There’s been a lot of talk on Twitter about screen resolution and web design. I know it’s not really possible to take care of everyone, but one of the factors that my institution has to consider is that we do have a LOT of students still running on dial-up. As great as it would be to have everyone with high speed internet, it’s not plausible right now for many people.

The last thing I have learned from the eduWeb 2008 conference is that conferences really pump you up. Actually, I already knew this from the other conferences I have attended, but even just being able to catch the coverage has really made me excited to do things. I know I’ve checked out Brad Ward’s reading list and I am going to pick up some of those books (hopefully I’ll read them all in a timely manner). It really helped to refocus me on my work.

I want to say thank you to everyone who provided coverage from the conference! I hope that I can return the favor at some other conferences that I will be attending this year! I hope the budget comes through for them… Andrew Careaga said to have a great week! So here’s to hoping everyone remains high after the conference!

18
Mar
08

Keyword: Ensure Effectiveness

Effectiveness is a word that I have been tossing around my head for some time now. It started with my post a few weeks ago about Using Twitter for Higher Ed. I posted about trying to figure out a way to put Twitter to good use for higher education. It’s an excellent tool to keep up to date on what my friends and co-workers are doing as well as networking with other electronic media professionals, and while I think it would bee a useful tool for students to be able to use, it brings up the question of would they really use it.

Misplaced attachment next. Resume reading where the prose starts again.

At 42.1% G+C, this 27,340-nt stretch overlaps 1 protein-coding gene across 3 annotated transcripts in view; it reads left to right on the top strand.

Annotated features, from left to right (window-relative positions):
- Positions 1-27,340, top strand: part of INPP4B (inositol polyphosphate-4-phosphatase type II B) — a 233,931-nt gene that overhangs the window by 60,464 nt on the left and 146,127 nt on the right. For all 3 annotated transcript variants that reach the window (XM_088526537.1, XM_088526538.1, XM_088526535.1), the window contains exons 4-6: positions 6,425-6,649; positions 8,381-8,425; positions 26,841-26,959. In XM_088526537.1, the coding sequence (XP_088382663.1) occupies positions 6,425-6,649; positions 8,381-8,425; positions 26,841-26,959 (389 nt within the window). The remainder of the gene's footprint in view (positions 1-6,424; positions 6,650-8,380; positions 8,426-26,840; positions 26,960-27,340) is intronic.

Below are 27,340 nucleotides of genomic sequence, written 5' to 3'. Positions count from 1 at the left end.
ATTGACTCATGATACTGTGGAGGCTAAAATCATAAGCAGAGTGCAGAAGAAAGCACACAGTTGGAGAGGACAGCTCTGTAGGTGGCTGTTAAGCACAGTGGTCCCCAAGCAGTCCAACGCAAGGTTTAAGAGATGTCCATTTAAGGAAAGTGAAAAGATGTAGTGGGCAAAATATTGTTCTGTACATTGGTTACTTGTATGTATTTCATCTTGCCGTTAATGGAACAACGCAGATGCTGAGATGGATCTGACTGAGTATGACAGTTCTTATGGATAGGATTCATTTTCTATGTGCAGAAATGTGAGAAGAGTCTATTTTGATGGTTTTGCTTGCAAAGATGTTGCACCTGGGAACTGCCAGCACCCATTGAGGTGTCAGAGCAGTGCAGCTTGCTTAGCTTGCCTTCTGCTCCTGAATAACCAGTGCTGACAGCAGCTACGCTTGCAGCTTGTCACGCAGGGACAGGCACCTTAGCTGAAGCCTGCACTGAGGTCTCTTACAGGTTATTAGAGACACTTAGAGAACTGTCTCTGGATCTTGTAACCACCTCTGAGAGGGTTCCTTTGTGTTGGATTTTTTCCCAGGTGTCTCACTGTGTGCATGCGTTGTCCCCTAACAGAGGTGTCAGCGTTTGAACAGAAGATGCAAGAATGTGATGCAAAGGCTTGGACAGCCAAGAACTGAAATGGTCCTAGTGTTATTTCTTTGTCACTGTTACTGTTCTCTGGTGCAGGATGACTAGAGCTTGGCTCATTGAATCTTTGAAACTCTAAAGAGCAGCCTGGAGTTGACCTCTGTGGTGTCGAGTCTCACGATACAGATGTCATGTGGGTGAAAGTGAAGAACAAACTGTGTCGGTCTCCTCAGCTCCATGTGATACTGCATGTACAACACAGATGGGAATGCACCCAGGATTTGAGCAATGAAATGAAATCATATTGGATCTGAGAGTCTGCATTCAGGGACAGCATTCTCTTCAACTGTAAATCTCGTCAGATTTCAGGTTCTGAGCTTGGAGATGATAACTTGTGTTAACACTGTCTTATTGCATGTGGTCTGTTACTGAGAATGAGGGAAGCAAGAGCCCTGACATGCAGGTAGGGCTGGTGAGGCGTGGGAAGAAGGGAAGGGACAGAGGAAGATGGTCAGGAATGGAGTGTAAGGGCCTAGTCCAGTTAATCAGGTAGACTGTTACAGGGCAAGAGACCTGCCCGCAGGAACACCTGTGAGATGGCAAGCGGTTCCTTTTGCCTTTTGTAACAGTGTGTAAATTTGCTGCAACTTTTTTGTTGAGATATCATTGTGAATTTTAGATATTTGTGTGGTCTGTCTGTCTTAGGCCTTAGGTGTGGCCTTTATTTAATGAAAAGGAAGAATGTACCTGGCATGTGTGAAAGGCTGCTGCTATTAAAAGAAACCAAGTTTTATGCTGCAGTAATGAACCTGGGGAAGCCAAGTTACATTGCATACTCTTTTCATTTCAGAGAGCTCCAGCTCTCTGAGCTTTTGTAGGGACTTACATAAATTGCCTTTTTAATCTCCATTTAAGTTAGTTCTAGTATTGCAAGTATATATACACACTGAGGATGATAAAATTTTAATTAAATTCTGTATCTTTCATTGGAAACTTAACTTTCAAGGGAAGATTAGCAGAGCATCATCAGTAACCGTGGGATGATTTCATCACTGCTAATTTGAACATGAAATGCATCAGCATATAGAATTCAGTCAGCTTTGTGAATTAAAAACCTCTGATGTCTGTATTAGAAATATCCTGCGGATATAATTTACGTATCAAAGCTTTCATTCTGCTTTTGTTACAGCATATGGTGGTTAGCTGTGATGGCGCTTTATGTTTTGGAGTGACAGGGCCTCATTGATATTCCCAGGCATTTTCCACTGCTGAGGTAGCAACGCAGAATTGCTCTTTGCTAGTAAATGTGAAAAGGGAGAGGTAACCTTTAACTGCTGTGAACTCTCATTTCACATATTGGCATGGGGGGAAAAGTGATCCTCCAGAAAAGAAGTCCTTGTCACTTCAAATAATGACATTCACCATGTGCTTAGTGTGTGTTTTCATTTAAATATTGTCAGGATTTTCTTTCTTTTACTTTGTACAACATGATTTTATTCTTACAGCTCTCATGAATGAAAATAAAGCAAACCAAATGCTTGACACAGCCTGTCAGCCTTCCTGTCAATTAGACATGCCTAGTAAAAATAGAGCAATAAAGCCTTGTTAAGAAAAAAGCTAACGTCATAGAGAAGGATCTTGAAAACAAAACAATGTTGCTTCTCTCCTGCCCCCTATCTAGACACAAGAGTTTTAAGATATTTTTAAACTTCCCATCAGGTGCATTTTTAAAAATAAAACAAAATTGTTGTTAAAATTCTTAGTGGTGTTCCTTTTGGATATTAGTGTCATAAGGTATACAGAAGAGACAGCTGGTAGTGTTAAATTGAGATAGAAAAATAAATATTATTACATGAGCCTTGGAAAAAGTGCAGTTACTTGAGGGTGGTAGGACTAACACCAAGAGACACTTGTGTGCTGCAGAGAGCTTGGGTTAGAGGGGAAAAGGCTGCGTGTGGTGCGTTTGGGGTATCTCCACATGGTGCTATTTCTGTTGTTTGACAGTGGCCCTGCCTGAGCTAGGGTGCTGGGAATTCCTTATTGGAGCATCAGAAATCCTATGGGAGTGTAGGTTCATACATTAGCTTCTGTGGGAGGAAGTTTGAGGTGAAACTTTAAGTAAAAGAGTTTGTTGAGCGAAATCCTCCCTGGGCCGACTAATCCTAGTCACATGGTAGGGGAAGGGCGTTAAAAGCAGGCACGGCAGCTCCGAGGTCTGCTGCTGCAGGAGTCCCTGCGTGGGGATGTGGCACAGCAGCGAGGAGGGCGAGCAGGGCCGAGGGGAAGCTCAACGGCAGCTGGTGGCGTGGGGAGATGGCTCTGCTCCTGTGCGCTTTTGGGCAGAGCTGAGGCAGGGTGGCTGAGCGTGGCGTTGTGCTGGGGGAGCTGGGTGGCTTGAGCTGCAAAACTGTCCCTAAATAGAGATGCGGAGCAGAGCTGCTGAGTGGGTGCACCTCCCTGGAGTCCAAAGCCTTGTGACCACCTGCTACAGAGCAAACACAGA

Sometime before my post, Matt Herzberger posted on <uwebd> asking “Do You Twitter?” which has since sparked quite a bit of conversation. If you read through the comments (primarily page 3) there is a debate between Patrick Berry, Brad Ward, and myself about why Twitter would/not be good for a university. Hearing what they had to say was very enlightening. As great a tool as Twitter is, I started asking myself, will integrating this service actually be effective? Would the students even use it? Would they understand how to use it? I am in a unique position on my campus to be able to try any and every new social media technology that comes out. I have signed up for so many of them that I have a two page list of logins that I use. Most are the same, but some sites don’t like the syntax of a password, etc, so they are slight variations. Plus there are some that I have signed up for before I became a professional and so on. But if we were to use all of these services, we would never be able to get any work done.

That being said, I thought Twitter had some real promise, and I think it still does. And recently I found out that we will be searching for a new chat service as well as a message board service. And here’s the catch; it has to be free or cheap. In my other post I detail more about how I think we can use it as a chat feature. But I wonder, would the students really take advantage of it? I have no problem monitoring it and can set it up so that I get a text anytime someone posts, but would the students actually go through the process of signing up and posting a question? Would they understand the 140 character limit? So looking at it further tells me that maybe that’s not the best service to use. We may try it out, but I’m still debating whether it’s worth it.

And Twitter is just one example. Is it worth it to have a presence on Facebook or MySpace? Of course! What about posting photos to Flickr or videos to YouTube? There is a definite value here! What about lifecasting through uStream.tv or other video service? I think if you can pull it off well, then yes. But what about del.icio.us, Google Earth (technically not a social networking site – but maybe not a needed feature), SecondLife, etc? These may be some extra features we could do without. It’s good to push the envelope, but when you’re trying to recruit students, evaluating the effectiveness of your methods is extremely important. If you’re doing all this extra work, then you’re not following the rules of “The Four Hour Workweek.